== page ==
*Relates to women only


  1. Harris RP, O'Malley MS, Fletcher SW, Knight BP. Prompting physicians for preventive procedures: a five-year study of manual and computer reminders. Am J Prev Med. 1990;6(3):145-152.
  2. McPhee SJ, Bird JA, Fordham D, Rodnick JE, Osborn EH. Promoting cancer prevention activities by primary care physicians. JAMA. 1991;266(4):538-544.
  3. Dietrich AJ, Sox CH, Tosteson TD, Woodruff CB. Durability of improved physician early detection of cancer after conclusion of intervention support. Cancer Epidemiol Biomarkers Prev. 1994;3(4):335-340.
  4. Ruffin MT, Lancaster WD. Clinical models of chemoprevention for cervical cancer. Hematol Oncol Clin North Am. 1998;12(5):1115-1134, viii-ix.
  5. Hillman AL, Ripley K, Goldfarb N, Nuamah I, Weiner J, Lusk E. Physician financial incentives and feedback: failure to increase cancer screening in Medicaid managed care. Am J Public Health. 1998;88(11):1699-1701.
  6. Indiana State Department of Health. Healthy People 2000 National Health Promotion and Disease Prevention Objectives. Jul;122. Available at: http://www.in.gov/isdh/publications/oralhealthsurvey_94/objectives.htm. Accessed May 26, 2005.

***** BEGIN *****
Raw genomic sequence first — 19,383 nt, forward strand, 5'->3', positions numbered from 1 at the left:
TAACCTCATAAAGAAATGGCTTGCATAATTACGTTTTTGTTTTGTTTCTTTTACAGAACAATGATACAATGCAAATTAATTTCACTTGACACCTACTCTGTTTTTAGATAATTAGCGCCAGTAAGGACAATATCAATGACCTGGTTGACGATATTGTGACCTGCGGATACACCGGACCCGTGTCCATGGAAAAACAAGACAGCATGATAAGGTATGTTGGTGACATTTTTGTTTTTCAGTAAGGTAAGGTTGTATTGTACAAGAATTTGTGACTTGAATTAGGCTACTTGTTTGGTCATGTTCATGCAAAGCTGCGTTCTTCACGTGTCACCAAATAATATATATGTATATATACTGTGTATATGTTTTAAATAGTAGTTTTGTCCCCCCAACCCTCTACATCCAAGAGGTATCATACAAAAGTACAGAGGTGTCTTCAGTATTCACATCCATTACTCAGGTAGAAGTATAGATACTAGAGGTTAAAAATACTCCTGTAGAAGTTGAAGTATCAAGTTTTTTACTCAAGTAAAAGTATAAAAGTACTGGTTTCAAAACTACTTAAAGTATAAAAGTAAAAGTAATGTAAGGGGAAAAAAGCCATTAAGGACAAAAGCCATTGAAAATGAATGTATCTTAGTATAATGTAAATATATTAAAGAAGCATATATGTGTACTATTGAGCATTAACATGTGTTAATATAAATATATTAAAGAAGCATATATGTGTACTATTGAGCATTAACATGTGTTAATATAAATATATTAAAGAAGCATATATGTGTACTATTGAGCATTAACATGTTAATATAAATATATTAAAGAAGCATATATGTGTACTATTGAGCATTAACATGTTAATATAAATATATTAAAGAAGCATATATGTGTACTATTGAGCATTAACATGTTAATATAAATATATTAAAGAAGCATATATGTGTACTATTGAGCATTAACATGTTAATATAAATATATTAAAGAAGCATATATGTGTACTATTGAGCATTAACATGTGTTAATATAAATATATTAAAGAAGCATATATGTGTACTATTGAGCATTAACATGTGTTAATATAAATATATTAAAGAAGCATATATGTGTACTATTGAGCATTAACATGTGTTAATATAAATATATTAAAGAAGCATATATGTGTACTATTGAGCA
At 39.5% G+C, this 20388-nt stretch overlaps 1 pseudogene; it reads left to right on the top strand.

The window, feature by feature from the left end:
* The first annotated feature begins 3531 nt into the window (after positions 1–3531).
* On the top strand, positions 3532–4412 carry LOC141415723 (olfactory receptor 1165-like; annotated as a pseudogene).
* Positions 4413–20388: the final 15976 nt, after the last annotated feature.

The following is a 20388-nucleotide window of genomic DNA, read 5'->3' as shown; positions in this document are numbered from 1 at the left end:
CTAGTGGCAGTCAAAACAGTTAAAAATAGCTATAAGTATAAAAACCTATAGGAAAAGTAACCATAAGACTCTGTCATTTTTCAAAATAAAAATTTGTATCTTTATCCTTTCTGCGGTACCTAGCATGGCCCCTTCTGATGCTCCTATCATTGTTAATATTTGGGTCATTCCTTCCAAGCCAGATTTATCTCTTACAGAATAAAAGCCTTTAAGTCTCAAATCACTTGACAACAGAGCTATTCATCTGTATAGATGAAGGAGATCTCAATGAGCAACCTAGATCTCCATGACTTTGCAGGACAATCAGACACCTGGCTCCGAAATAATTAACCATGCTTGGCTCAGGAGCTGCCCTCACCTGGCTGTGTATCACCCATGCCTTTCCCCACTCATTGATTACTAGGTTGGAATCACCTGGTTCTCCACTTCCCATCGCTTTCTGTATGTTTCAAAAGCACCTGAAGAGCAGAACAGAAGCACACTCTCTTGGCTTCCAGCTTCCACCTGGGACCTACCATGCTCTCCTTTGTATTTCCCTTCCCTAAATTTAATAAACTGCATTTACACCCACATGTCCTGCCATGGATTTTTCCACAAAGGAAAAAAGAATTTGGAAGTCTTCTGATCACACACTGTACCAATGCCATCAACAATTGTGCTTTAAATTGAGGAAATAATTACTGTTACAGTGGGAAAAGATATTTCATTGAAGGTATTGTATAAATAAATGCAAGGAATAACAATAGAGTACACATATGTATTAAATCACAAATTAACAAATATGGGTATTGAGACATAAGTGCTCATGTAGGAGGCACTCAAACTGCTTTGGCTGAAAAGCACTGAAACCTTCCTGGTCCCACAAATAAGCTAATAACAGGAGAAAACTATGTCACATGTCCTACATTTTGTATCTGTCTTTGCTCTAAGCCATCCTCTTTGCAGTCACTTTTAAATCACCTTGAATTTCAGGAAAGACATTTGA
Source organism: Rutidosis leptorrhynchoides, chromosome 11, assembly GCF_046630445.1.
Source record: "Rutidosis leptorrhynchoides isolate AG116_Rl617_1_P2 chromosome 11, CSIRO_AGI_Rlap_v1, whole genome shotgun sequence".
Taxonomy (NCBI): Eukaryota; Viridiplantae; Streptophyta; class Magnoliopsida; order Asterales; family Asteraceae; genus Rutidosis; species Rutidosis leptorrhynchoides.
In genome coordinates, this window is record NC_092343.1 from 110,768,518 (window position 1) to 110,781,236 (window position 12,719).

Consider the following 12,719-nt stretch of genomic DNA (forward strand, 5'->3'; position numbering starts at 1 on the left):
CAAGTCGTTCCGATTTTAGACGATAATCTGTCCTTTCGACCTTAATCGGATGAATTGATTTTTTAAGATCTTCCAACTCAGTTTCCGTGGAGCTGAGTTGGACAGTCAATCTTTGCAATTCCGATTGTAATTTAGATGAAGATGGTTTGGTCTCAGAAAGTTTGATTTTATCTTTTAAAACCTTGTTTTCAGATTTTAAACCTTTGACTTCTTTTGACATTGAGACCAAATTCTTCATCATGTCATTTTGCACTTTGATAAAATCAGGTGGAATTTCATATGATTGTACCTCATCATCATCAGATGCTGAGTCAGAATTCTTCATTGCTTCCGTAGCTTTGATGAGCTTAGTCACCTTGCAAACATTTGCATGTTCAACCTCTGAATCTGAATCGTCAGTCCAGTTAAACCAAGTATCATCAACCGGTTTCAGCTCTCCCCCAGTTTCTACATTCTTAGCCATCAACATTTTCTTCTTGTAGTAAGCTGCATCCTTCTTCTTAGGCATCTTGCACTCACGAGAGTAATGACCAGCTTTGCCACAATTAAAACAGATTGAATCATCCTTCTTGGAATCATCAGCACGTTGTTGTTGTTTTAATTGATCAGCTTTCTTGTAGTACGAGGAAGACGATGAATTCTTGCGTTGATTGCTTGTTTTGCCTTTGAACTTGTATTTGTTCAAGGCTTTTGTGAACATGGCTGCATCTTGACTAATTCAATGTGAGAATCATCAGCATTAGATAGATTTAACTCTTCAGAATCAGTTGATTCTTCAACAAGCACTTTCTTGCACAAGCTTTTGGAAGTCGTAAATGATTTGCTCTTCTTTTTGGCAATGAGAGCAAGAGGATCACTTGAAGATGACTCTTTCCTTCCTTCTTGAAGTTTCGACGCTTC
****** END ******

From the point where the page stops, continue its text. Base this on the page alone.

7. US Preventive Services Task Force. Guide to Clinical Preventive Services. 2nd ed. Washington, DC. Department of Health and Human Services, Office of Disease Prevention and Health Promotion; 1996.

  8. Yarnall KS, Pollak KI, Ostbye T, Krause KM, Michener JL. Primary care: Is there enough time for prevention? Am J Public Health.2003;93(4):635-641.

  9. Jaen CR, Stange KC, Nutting PA. Competing demands of primary care: A model for the delivery of clinical preventive services. J Fam Pract. 1994;38(2):166-171.
  10. Doukas DJ, Fetters MD, Ruffin MT, McCullough LB. Ethical considerations in the provision of controversial screening tests. Arch Fam Med. 1997;6(5):486-490.


Virtual Mentor. 2005;7(6):438-441.



The viewpoints expressed in this article are those of the author(s) and do not necessarily reflect the views and policies of the AMA.